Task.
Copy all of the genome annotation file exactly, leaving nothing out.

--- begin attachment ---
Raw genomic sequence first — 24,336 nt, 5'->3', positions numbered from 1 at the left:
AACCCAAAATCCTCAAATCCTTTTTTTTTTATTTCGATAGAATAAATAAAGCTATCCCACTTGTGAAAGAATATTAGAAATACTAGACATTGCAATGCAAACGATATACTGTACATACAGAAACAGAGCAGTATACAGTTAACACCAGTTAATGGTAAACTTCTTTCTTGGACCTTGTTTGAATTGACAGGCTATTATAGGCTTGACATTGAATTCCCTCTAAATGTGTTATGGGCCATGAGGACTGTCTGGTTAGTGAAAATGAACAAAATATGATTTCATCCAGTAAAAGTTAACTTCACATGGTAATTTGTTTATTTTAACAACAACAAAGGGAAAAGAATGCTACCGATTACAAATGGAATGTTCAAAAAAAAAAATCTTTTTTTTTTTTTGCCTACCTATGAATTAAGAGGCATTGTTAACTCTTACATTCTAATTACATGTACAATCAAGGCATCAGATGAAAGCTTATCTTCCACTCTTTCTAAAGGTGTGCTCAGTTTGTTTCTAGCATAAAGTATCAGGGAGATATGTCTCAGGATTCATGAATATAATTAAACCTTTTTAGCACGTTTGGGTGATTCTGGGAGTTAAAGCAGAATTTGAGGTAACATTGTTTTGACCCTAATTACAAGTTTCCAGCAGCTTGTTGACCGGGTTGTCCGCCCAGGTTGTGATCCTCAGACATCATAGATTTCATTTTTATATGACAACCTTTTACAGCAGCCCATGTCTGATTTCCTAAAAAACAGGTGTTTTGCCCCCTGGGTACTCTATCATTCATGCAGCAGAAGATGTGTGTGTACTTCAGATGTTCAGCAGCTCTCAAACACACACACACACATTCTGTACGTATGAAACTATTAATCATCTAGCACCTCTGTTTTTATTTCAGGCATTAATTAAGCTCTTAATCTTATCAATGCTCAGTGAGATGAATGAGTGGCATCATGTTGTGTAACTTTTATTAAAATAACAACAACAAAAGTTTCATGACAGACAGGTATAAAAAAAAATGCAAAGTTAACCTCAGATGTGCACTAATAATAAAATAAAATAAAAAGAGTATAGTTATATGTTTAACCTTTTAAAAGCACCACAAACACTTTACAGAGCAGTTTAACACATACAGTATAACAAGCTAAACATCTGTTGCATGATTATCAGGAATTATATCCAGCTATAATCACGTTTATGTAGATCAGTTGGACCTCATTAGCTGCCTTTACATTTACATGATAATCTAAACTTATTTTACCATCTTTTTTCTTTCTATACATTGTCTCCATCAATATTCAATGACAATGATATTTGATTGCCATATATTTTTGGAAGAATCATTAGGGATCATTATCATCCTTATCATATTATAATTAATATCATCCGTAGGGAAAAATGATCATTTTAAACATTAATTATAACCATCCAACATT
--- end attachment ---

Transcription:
Raw genomic sequence first — 24,336 nt, 5'->3', positions numbered from 1 at the left:
AACCCAAAATCCTCAAATCCTTTTTTTTTTATTTCGATAGAATAAATAAAGCTATCCCACTTGTGAAAGAATATTAGAAATACTAGACATTGCAATGCAAACGATATACTGTACATACAGAAACAGAGCAGTATACAGTTAACACCAGTTAATGGTAAACTTCTTTCTTGGACCTTGTTTGAATTGACAGGCTATTATAGGCTTGACATTGAATTCCCTCTAAATGTGTTATGGGCCATGAGGACTGTCTGGTTAGTGAAAATGAACAAAATATGATTTCATCCAGTAAAAGTTAACTTCACATGGTAATTTGTTTATTTTAACAACAACAAAGGGAAAAGAATGCTACCGATTACAAATGGAATGTTCAAAAAAAAAAATCTTTTTTTTTTTTTGCCTACCTATGAATTAAGAGGCATTGTTAACTCTTACATTCTAATTACATGTACAATCAAGGCATCAGATGAAAGCTTATCTTCCACTCTTTCTAAAGGTGTGCTCAGTTTGTTTCTAGCATAAAGTATCAGGGAGATATGTCTCAGGATTCATGAATATAATTAAACCTTTTTAGCACGTTTGGGTGATTCTGGGAGTTAAAGCAGAATTTGAGGTAACATTGTTTTGACCCTAATTACAAGTTTCCAGCAGCTTGTTGACCGGGTTGTCCGCCCAGGTTGTGATCCTCAGACATCATAGATTTCATTTTTATATGACAACCTTTTACAGCAGCCCATGTCTGATTTCCTAAAAAACAGGTGTTTTGCCCCCTGGGTACTCTATCATTCATGCAGCAGAAGATGTGTGTGTACTTCAGATGTTCAGCAGCTCTCAAACACACACACACACATTCTGTACGTATGAAACTATTAATCATCTAGCACCTCTGTTTTTATTTCAGGCATTAATTAAGCTCTTAATCTTATCAATGCTCAGTGAGATGAATGAGTGGCATCATGTTGTGTAACTTTTATTAAAATAACAACAACAAAAGTTTCATGACAGACAGGTATAAAAAAAAATGCAAAGTTAACCTCAGATGTGCACTAATAATAAAATAAAATAAAAAGAGTATAGTTATATGTTTAACCTTTTAAAAGCACCACAAACACTTTACAGAGCAGTTTAACACATACAGTATAACAAGCTAAACATCTGTTGCATGATTATCAGGAATTATATCCAGCTATAATCACGTTTATGTAGATCAGTTGGACCTCATTAGCTGCCTTTACATTTACATGATAATCTAAACTTATTTTACCATCTTTTTTCTTTCTATACATTGTCTCCATCAATATTCAATGACAATGATATTTGATTGCCATATATTTTTGGAAGAATCATTAGGGATCATTATCATCCTTATCATATTATAATTAATATCATCCGTAGGGAAAAATGATCATTTTAAACATTAATTATAACCATCCAACATT